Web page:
OCC: Technician’s failure to ‘properly investigate’ odor played role in Oklahoma City home explosion

House explosion near NW 122nd and Rockwell

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OKLAHOMA CITY – Over eight months after a home explosion sent three people to the hospital, the Oklahoma Corporation Commission released its findings behind the explosion.

On Jan. 2, emergency crews rushed to a home on Whispering Hollow Dr. after it suddenly exploded in the early morning hours.

In all, three people were injured and dozens of homes were damaged in the neighborhood.

Initially, fire investigators said it was obvious that natural gas found its way to an ignition source inside the home, which led to the explosion.

An official report from Oklahoma Natural Gas confirms the cause of the explosion was a crack in one of the welds of the plastic pipes.

According to the report, along with the poor workmanship, a leak resulted from a crack in a butt fusion weld in a four-inch plastic pipe.

The crack was a little more than three inches on the outside and nearly two inches along the inside.

On Wednesday, the Oklahoma Corporation Commission released its findings from its own investigation of the explosion.

The report claims that ONG workers were called to the area the previous afternoon after a neighbor smelled natural gas.

Although crews didn’t find a leak at that home, they moved to 12505 Whispering Hollow Dr. and discovered gas in the backyard.

“The technician classified the leak as a non-hazardous gas leak and informed the homeowner a work crew would be back on Monday, January 4, 2016, to repair the leak,” the report reads.

Several hours later, another neighbor called ONG to report the odor of natural gas. The report alleges that a technician found a thread leak at another home and turned off the gas there.

While investigating the leaks, a technician knocked on the door of 12505, but no one answered the door.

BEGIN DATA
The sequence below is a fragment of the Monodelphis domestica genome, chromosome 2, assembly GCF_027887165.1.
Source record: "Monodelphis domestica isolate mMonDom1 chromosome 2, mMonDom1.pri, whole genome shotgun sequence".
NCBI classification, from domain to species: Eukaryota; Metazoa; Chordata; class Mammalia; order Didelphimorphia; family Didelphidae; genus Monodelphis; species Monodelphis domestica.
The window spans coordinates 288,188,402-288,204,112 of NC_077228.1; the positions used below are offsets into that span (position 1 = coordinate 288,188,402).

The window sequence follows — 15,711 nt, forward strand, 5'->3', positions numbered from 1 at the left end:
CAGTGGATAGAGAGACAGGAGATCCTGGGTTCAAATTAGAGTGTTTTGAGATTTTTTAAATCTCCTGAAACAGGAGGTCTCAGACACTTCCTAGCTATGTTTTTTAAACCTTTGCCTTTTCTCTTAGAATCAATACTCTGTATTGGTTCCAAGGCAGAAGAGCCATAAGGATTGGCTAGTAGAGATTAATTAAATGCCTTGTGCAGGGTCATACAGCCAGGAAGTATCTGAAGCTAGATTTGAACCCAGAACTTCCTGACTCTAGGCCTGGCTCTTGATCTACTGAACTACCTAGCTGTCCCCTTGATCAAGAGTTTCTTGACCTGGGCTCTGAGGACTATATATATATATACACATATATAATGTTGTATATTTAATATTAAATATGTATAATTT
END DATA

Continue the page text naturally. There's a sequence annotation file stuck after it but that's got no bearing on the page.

A technician also found another small leak at a third neighbor’s home and repaired that, while also finding a leak near the main the backyard of 12509 Whispering Hollow Dr.

Just 20 minutes later, while the crew was in the backyard of 12509 Whispering Hollow Dr., the home at 12505 exploded.

Amazingly, the homeowner survived the explosion but suffered burns to his arms and chest.

Investigators determined that a fusion joint was cracked.

“The Oklahoma Corporation Commission’s Pipeline Safety Department has determined the probable cause of the January 2, 2016, natural gas explosion at 12505 Whispering Hollow Drive, Oklahoma City, Oklahoma, was the failure of the 4-inch PE main in the fusion joint. The fusion joint had inadequate fusion in the interior mid-portion of the butt fusion joint.

Contributing to the incident was ONG’s failure to analyze the previous eight joint failures on the 1,269 feet of 4-inch PE main in the Walnut Creek Subdivision. Based on repair records, all previous joint failures occurred in the fusion butt joints. There were no records indicating that any action, other than repairing the existing leak, was taken. There were no actions taken to determine the cause of the failed fusion joints and eliminate or minimize the reoccurrence of future butt fusion joint failures.

Additionally, the failure to properly investigate the odor complaint on the afternoon of January 1, 2016, further contributed to the incident. Company procedures require the investigation of a gas leak to pin-point the gas leak and determine the mitigation pattern. This is accomplished by conducting a series of bar-hole leak surveys in all directions around the suspected leak location and expanding the bar-hole survey in a circular pattern to determine the extent of gas migration.

Technician 1 only conducted bar-hole surveys along the customer’s fuel line running from the gas meter to the point where the fuel line entered the residence, beside the gas meter to the south and north and along where he thought the service line ran from the gas meter to the gas main. Had Technician 1 followed ONG procedures, the precise location of the leak would have been identified, resulting in additional information being made available to judge the severity of the situation,” the report concludes.


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